In the Greenland Sea, we observe a more moderate change: Compared to the past, much more acoustic energy travels toward the bottom of the ocean and is lost, and the surface duct gets closer to the surface and becomes much weaker. In the Philippine Sea, there are barely any discernible changes between the past and future scenarios. In the Sea of Japan, more acoustic energy is deflected toward the sea floor, which entails more absorption and hence more transmission loss. As a result, the arcs of the convergence zones expand significantly both in depth and in width, reaching a depth of 2,200 meters in comparison to 1,200 meters in the past, which might interfere with detection beyond 45 kilometers. 

Figures 3: Variation in Transmission Loss (decibels) for Active Sonar

Figure 3a: North Atlantic (2,000 hertz, source at 100 meters)

Figure 3b: Greenland Sea (2,000 hertz, source at 100 meters)

Figure 3c: Philippine Sea (2,000 hertz, source at 200 meters)

Figure 3d: Sea of Japan (2,000 hertz, source at 200 meters)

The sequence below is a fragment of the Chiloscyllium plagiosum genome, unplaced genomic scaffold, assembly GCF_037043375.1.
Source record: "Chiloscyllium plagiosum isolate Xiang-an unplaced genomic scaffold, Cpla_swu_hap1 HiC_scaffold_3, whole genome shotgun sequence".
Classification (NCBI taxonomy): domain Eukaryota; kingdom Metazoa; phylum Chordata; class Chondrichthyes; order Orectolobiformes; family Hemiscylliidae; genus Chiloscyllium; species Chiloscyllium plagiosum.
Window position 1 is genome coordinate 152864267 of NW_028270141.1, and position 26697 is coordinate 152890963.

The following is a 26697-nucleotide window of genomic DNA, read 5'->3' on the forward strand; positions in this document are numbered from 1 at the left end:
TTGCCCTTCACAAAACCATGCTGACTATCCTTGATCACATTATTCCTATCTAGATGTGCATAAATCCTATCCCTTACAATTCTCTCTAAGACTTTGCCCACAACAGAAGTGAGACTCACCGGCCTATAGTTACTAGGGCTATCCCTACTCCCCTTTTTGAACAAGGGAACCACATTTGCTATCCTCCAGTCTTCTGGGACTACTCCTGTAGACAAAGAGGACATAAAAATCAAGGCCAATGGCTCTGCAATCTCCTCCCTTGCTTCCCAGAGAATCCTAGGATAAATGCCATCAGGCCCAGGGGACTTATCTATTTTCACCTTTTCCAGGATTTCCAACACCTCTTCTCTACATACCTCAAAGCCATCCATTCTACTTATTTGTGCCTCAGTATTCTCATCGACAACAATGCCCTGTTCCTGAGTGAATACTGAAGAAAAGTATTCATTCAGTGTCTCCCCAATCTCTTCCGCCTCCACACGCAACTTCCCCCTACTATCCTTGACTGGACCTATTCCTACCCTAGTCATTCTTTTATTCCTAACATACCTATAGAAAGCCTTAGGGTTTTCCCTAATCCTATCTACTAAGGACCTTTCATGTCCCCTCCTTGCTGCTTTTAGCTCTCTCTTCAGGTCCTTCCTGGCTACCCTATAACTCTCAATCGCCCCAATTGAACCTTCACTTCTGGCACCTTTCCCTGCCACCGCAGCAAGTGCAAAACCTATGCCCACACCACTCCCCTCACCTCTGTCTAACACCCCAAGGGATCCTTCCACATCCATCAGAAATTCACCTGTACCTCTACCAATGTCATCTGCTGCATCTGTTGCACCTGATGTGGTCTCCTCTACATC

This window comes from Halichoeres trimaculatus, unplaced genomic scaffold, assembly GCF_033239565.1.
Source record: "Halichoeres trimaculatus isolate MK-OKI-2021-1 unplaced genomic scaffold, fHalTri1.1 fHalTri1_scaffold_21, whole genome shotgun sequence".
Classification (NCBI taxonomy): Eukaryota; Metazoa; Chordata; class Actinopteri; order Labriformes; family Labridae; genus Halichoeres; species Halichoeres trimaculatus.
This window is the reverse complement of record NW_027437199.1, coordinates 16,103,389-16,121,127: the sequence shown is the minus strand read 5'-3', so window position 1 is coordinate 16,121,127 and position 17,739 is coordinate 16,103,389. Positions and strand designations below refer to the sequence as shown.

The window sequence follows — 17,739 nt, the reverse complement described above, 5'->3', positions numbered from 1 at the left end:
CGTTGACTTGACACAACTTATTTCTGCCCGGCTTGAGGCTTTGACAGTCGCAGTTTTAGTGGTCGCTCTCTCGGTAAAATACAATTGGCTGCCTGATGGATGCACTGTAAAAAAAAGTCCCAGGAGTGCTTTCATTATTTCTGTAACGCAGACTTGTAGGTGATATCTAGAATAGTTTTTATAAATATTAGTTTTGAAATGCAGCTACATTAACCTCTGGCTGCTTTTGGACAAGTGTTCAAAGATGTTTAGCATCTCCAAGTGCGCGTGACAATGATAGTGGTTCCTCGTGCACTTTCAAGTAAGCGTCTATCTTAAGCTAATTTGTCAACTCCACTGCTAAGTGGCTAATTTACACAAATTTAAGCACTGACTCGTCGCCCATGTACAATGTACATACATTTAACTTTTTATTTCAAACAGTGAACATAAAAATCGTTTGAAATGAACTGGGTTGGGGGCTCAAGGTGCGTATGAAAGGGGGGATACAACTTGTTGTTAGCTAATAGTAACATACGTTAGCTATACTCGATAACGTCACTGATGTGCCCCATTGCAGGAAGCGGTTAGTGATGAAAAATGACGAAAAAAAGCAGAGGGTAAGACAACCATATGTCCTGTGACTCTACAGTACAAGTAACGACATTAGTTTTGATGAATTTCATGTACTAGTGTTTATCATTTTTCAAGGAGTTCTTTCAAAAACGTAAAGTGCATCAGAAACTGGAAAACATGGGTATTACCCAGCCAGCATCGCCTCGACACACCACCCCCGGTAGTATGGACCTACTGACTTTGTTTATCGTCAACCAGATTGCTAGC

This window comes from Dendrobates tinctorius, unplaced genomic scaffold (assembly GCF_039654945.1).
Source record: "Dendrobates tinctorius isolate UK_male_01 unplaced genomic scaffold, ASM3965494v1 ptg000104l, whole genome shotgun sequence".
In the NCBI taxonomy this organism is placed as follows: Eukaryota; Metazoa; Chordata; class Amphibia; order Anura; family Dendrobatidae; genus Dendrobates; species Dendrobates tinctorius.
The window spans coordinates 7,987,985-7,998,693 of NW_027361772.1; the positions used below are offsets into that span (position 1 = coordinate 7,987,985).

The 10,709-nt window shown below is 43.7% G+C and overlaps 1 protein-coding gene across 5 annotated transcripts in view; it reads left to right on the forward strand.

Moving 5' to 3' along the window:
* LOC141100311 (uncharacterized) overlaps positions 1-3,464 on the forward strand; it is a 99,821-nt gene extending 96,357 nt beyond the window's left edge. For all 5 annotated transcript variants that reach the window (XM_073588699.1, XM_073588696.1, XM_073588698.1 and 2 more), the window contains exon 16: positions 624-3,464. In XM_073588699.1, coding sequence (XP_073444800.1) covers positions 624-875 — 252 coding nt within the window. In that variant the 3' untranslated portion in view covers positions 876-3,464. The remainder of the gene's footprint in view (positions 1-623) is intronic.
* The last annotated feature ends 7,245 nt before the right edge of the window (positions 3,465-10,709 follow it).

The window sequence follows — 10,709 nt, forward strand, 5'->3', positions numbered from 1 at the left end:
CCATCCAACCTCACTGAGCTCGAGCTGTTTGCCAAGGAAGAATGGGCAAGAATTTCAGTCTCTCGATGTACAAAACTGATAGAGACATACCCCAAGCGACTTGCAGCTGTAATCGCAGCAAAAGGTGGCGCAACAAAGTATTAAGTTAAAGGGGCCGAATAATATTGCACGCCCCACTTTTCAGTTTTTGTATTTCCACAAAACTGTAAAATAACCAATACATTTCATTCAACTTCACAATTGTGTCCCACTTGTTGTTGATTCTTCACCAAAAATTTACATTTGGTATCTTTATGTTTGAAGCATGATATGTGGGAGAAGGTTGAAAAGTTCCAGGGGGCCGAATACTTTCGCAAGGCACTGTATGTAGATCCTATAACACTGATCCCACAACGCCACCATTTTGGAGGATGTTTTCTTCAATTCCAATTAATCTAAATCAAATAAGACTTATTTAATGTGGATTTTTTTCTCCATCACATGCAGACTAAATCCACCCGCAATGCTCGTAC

Active Sonar: Detection Ranges

As we did for passive sonar, we ran an additional acoustic simulation for active sonar as a robustness test. This test is aimed at determining the maximum detection range of an active sonar. Unlike for passive sonar, in the case of active sonar the results for direct propagation and indirect propagation differed and so we discuss both.115 We discuss the results obtained considering a maximum transmission loss (figure of merit) of 160 decibels.116

This result is intuitive: Waters are warmed from the top, thus, in a warming climate, acoustic rays bend further downward, thus reducing the sonar detection ranges.